How many Mainland Chinese uni students stay on?
From the age profile of Chinese born in China in a previous post you can see how significant student ministry is. But a common question is: how many of those students are likely to return to China in the next few years, and how many are going to remain in Australia? Obviously this changes a lot given the relative strength of the Australian dollar, immigration policy and labour market trends. But the 2006 and 2011 census gives us a useful snapshot of exactly how many people stayed and departed…
Here is the age profile of Chinese people in Australia who were born in China – both at the 2006 census (green line) and the 2011 census (red line). Click on the graph for a larger version.
But how many of those from 2006 actually stayed on in Australia? Did the majority return to China? or did the majority stay on in Australia, finding jobs and establishing a new life here? This is significant for those doing student ministry and returnees ministry among the Mainland Chinese.
One of the census questions relates to year of migration in Australia. And from that, we can work out how many Mainland Chinese people were around five years ago at the last census.
First off, here is a graph showing the age profile of Mainland Chinese at 2011 (represented in the red line above). But it shows which of them migrated in the last five years (red bar), which of them were here before that time (green bar). Click on the graph for a larger version.
Here is the age profile of Chinese people born in China from 2006 (represented in the green line in the first graph). And what we can work out is how many of them departed Australia during the subsequent five years to the 2011 census (red bar), and how many stayed on (green bar). Click on the graph for a larger version.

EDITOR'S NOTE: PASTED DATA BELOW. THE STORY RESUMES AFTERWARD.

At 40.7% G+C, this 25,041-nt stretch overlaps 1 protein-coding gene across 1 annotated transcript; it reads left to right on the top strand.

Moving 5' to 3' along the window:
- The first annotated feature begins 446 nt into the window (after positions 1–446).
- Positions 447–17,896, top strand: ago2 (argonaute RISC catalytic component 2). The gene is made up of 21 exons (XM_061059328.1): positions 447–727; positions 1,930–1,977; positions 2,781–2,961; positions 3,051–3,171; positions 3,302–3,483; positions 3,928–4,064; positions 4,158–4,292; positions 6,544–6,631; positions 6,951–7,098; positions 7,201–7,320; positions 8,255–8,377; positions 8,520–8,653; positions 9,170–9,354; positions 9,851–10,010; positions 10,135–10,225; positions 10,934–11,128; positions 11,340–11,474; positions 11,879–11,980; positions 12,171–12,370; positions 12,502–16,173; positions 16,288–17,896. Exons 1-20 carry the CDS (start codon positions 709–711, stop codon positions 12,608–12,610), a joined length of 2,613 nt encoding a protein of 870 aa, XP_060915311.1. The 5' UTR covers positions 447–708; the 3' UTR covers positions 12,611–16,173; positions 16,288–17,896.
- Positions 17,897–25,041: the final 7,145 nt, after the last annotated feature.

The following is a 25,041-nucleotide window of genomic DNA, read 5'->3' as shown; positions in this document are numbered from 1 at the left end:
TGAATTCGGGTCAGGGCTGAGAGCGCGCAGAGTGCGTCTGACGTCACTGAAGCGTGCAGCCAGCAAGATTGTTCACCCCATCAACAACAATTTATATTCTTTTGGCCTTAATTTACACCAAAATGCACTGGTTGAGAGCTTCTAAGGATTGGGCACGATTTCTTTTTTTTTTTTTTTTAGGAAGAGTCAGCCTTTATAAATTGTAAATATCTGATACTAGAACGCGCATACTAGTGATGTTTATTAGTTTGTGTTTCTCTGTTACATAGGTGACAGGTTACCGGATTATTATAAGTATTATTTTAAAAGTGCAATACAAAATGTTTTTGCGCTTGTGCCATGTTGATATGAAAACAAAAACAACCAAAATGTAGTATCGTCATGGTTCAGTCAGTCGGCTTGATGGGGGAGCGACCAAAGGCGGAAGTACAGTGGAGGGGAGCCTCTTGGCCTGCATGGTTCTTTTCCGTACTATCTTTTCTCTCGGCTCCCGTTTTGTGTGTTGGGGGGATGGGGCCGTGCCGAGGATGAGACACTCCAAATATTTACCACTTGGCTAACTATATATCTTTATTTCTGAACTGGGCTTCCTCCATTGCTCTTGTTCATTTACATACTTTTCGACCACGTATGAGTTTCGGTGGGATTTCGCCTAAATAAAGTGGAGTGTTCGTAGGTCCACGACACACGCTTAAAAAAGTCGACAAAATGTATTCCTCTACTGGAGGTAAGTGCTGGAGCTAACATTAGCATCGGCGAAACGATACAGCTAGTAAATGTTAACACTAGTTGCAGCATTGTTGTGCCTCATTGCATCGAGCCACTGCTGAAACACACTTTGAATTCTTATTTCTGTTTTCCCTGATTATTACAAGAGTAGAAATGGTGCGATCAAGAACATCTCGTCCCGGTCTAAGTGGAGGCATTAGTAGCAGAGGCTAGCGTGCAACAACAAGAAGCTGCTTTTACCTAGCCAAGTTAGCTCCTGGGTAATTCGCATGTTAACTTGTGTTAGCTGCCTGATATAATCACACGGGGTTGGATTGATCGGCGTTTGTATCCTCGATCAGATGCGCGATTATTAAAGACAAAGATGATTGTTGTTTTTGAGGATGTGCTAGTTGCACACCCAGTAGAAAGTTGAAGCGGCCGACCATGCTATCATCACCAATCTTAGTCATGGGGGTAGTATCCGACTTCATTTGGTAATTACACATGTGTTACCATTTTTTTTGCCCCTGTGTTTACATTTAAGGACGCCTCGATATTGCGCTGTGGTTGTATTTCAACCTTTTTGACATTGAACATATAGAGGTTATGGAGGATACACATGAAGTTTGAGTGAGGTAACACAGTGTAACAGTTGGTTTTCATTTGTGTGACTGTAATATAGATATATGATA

From this we can work out, for each age group, what proportion of the Chinese in 2006 stayed on in Australia during the subsequent five years, and what proportion of them departed (either through emigration … or death). Click for larger version.
While it looks pretty dramatic to the left and right of the graph, that is only dealing with small overall figures. The large bulk are in the 20′s, and in this next graph I’ve zoomed in on the 16-25 age bracket (age at the 2006 census). This is the age group that’s of interest when we’re talking about uni students.
The percentage varies a little for each age bracket – but from this you can see that of the group of 18-year old Mainland Chinese students in 2006, only 26% of them had departed Australia five years later, while a huge 74% of them still resided in Australia at the 2011 census.
Partly this is due to the fact that the majority of Mainland Chinese students takes what the AEI calls a “multi-sector pathway” of study during their time in Australia (see previous post) and so will generally do more than just a standard three-year undergraduate degree. However you can see that even students who were a little older (and presumably further through their “multi-sector” course of study) still end up with about 30% of their group departing.
Bear in mind that what we are seeing here is only a snapshot of the situation between two particular points in time (2006 and 2011), and that what will happen with today’s Mainland Chinese students may be quite different.
But this is still a surprising result, given that many have expected that much higher numbers of students would return overseas after several years of study. In contrast, the figures show that about only about 28% departed by the time the next census came around!
Note: for more detail and implications for ministry, see post on this other website.